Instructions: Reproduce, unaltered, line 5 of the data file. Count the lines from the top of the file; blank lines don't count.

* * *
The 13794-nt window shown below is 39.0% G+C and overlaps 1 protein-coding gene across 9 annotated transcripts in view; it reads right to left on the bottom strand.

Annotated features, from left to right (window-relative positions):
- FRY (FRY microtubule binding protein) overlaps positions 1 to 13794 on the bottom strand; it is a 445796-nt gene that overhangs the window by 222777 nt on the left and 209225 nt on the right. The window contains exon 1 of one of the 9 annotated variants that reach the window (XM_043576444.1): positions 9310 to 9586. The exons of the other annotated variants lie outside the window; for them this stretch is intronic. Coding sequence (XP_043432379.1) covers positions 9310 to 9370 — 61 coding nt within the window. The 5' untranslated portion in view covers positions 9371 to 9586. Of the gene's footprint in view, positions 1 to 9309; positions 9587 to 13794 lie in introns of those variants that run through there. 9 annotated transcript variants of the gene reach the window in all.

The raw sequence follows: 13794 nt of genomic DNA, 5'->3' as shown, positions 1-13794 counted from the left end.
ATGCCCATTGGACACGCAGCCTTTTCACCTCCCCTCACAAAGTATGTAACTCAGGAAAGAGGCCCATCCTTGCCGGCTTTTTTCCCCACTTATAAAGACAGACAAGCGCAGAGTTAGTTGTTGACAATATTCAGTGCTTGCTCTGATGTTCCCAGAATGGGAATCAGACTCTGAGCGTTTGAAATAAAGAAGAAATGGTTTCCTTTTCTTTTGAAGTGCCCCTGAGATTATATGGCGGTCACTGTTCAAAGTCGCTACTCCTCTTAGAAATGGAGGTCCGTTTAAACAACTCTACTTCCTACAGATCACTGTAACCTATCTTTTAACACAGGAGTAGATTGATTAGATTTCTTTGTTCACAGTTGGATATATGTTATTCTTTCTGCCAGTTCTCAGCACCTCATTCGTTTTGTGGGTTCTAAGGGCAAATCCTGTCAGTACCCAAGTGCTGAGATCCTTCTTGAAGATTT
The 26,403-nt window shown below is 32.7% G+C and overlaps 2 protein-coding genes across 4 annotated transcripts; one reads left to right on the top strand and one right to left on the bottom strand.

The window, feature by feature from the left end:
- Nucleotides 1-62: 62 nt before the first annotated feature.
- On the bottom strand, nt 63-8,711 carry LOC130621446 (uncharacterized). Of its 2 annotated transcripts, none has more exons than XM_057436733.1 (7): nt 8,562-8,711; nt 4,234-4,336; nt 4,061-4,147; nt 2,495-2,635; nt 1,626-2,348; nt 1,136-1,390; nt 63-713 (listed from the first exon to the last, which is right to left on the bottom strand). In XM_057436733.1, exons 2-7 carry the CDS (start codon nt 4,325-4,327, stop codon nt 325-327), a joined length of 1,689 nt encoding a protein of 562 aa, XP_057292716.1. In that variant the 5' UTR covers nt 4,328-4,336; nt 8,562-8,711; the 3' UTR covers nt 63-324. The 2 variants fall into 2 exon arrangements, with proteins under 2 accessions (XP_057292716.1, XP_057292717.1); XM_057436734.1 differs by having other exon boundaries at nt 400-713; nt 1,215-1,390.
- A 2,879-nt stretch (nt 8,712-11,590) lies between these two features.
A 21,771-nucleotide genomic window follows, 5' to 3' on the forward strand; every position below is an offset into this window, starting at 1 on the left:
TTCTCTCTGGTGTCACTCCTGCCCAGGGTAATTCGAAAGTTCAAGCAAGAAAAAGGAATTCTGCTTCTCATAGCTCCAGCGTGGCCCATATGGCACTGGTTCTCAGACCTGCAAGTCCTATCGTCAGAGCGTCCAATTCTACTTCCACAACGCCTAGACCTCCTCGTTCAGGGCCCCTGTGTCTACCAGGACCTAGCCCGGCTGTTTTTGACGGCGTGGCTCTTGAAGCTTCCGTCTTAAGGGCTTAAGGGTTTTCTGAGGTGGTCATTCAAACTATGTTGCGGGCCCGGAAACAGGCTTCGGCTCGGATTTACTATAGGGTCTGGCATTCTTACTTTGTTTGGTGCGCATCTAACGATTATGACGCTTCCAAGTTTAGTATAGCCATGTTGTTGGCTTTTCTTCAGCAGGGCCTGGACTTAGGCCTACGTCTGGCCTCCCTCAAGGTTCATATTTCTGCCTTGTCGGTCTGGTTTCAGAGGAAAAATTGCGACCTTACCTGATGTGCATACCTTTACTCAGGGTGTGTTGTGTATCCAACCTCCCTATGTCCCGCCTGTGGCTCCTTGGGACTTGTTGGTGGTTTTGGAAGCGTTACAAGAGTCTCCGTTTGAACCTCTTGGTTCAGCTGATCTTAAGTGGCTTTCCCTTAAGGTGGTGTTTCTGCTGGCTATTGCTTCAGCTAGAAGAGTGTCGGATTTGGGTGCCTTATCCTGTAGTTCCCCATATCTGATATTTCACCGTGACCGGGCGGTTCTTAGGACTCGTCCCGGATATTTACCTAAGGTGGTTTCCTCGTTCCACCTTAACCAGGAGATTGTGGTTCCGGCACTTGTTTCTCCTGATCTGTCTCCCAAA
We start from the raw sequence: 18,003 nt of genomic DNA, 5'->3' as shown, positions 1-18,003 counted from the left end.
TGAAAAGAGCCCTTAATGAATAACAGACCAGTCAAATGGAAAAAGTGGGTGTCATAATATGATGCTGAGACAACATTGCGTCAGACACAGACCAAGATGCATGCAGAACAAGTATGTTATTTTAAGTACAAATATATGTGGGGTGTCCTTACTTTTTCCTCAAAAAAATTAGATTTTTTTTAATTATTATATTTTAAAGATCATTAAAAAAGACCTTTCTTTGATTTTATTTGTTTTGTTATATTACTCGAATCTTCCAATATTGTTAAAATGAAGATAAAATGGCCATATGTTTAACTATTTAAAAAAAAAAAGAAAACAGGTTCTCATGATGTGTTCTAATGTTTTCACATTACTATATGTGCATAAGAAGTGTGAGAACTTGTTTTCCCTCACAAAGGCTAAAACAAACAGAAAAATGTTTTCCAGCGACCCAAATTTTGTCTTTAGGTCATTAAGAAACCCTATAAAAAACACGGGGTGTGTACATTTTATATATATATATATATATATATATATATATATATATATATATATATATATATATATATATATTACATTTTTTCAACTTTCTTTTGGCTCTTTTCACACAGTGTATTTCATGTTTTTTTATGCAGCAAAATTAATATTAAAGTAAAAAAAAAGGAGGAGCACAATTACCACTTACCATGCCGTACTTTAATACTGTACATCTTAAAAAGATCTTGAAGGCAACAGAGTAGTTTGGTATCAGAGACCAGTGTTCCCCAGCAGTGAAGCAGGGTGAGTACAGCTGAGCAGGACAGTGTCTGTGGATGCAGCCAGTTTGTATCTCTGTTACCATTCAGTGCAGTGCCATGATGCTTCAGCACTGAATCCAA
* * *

ATGCCCATTGGACACGCAGCCTTTTCACCTCCCCTCACAAAGTATGTAACTCAGGAAAGAGGCCCATCCTTGCCGGCTTTTTTCCCCACTTATAAAGACAGACAAGCGCAGAGTTAGTTGTTGACAATATTCAGTGCTTGCTCTGATGTTCCCAGAATGGGAATCAGACTCTGAGCGTTTGAAATAAAGAAGAAATGGTTTCCTTTTCTTTTGAAGTGCCCCTGAGATTATATGGCGGTCACTGTTCAAAGTCGCTACTCCTCTTAGAAATGGAGGTCCGTTTAAACAACTCTACTTCCTACAGATCACTGTAACCTATCTTTTAACACAGGAGTAGATTGATTAGATTTCTTTGTTCACAGTTGGATATATGTTATTCTTTCTGCCAGTTCTCAGCACCTCATTCGTTTTGTGGGTTCTAAGGGCAAATCCTGTCAGTACCCAAGTGCTGAGATCCTTCTTGAAGATTT